I hate to say that I’m glad “I’m not the only one,” because it means that others have suffered from anxiety and phobias, too. But reactions to last week’s column about my failed attempt at flying in an airplane have made me feel somewhat normal.

(OK, maybe not “normal,” but not alone either.)

Turns out there are a lot of fearful flyers out there. There’s even people like me, people who think they can’t get on a plane at all. Although, honestly, very few people self-reported leaving the airplane just before taxing down the runway, as I did over Labor Day Weekend.

Some readers wanted more information — to make themselves feel better or to laugh at me, I don’t know. I’ll try to answer those questions below.

What did security think?

The security personnel at Reagan International Airport in Washington, D.C., were definitely startled, and perhaps on high alert, when I ran off the plane, but all of them were incredibly understanding as well.

On the tarmac, when Dustin yelled over other planes’ engines for me to get back on the plane, a baggage handler thought he was screaming at me. The man pulled me aside and asked, “Do you feel safe going with this man?”

“My husband?” I said. “Yes. I just don’t feel safe in that airplane!”

Now the man had a clearer picture. I wasn’t a hysterical wife; I was just hysterical in general.

“I see this at least once a week,” he told me. “Really, it’s going to be OK.

When you go back to the terminal, there will be people waiting there to help you.”

For a moment I wondered: Will they be people in white coats?

But, as it turned out, the man felt so sorry for us, he followed us back to the terminal himself to help us retrieve our luggage. We were too late. Both suitcases were already on their way back to Bangor. I hope they weren’t scared.

How can you be afraid of flying if your husband is a pilot?

I don’t have a good answer for this. Remember, my dad was an F-14 pilot, too.

I’ve been around aviation my whole life. In fact, I love airplanes. I love to watch them land and take off. For one of our first dates, the one where I fell in love with Dustin, he took me to Gravelly Point, just across the water from Reagan International Airport, to watch jets screech seemingly just out of reach and land in front of us.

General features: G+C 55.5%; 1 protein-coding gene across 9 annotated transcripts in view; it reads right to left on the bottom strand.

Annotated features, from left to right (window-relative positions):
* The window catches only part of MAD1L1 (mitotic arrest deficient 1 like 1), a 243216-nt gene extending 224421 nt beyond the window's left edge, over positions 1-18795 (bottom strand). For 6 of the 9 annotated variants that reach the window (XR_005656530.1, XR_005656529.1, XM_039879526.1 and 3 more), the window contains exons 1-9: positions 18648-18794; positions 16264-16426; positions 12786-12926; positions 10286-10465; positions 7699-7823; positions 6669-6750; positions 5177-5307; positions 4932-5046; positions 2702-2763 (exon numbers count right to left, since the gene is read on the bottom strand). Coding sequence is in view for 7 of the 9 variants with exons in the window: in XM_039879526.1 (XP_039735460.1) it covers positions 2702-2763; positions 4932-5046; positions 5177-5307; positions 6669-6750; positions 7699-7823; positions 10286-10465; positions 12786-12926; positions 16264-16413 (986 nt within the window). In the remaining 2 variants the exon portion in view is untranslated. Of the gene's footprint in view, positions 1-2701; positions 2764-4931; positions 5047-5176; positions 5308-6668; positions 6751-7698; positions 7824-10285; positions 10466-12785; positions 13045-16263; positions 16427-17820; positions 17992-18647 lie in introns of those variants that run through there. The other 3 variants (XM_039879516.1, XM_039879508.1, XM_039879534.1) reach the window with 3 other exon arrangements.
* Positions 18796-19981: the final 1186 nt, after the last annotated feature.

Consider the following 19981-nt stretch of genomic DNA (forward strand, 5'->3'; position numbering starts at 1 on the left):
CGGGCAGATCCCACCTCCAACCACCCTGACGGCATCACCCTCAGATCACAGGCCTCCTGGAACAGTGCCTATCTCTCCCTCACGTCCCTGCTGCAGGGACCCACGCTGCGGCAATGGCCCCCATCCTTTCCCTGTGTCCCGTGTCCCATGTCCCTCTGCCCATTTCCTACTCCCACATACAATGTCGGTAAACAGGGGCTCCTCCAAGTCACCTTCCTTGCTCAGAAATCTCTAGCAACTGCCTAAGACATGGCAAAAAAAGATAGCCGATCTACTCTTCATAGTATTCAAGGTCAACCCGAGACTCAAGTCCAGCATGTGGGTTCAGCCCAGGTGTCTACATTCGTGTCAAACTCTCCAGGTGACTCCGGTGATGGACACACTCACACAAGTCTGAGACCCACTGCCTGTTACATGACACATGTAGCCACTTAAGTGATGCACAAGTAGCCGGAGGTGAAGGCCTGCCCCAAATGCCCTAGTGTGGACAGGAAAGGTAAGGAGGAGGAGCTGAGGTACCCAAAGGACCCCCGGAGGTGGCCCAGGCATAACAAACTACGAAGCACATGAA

But I never wanted to get in those airplanes.

Maybe I’ve heard too much about flying. I’ve witnessed friends dying in training accidents while Dustin was in flight school. I’ve heard all the stories.

But then, a phobia is never really rational, is it? So even if everyone I knew was a pilot, it wouldn’t have any effect.

How mad was Dustin?

To quote Dustin, me running off the airplane was the “worst thing” I’ve ever done to him. If that’s the worst thing I’ve ever done to him, then I think I’m doing pretty well, don’t you think? Still, he didn’t talk to me for at least an hour in the rental car.

But Sarah, you would have been safer in the airplane than you were in the car.

But the car doesn’t fly suspended in mid-air.

Have you tried any programs?

I like to follow pilot Patrick Smith’s columns, and I’ve read his book “Cockpit Confidential.” Seven years ago, when I backed out of a family wedding due to my fear, I even talked to Smith on the phone. By that point, unless it was Smith piloting the plane, I was still afraid.

I also frequent Capt. Tom Bunn’s Fear of Flying website and online forum. These sites are helpful for making me feel less weird, less alone, but, again, unless Capt. Bunn is my pilot, it’s like starting at square one when I get to the airport.

Is it turbulence, claustrophobia or a fear of crashing that scares you?

All of the above.

No, I take that back. Capt. Bunn and Smith have convinced me that turbulence can never hurt an airplane. Not really. And to be honest, I don’t think I’ve ever experienced turbulence.

So, actually, my fear is mostly of the fear itself.

Trust me, you do not want to sit next to me on an airplane. I cry and hyperventilate. I rock in my seat and startle at every sound. It’s miserable.

And probably my biggest fear of all is not being able to do anything about it. I just have to sit there and feel the fear until the pilot lands the plane.

Actually, no; this is just what I tell myself.

I’m really afraid of crashing. Is anyone not?

Will you ever fly again?

With enough medication, I hope so.

SYNDICATED COLUMNIST Sarah Smiley is the author of “Dinner with the Smileys,” a memoir of a year of dinners and motherhood. She lives in Maine with her Navy husband and three boys. Read more at www.SarahSmiley.com or Facebook.com/sarah.is.smiley.

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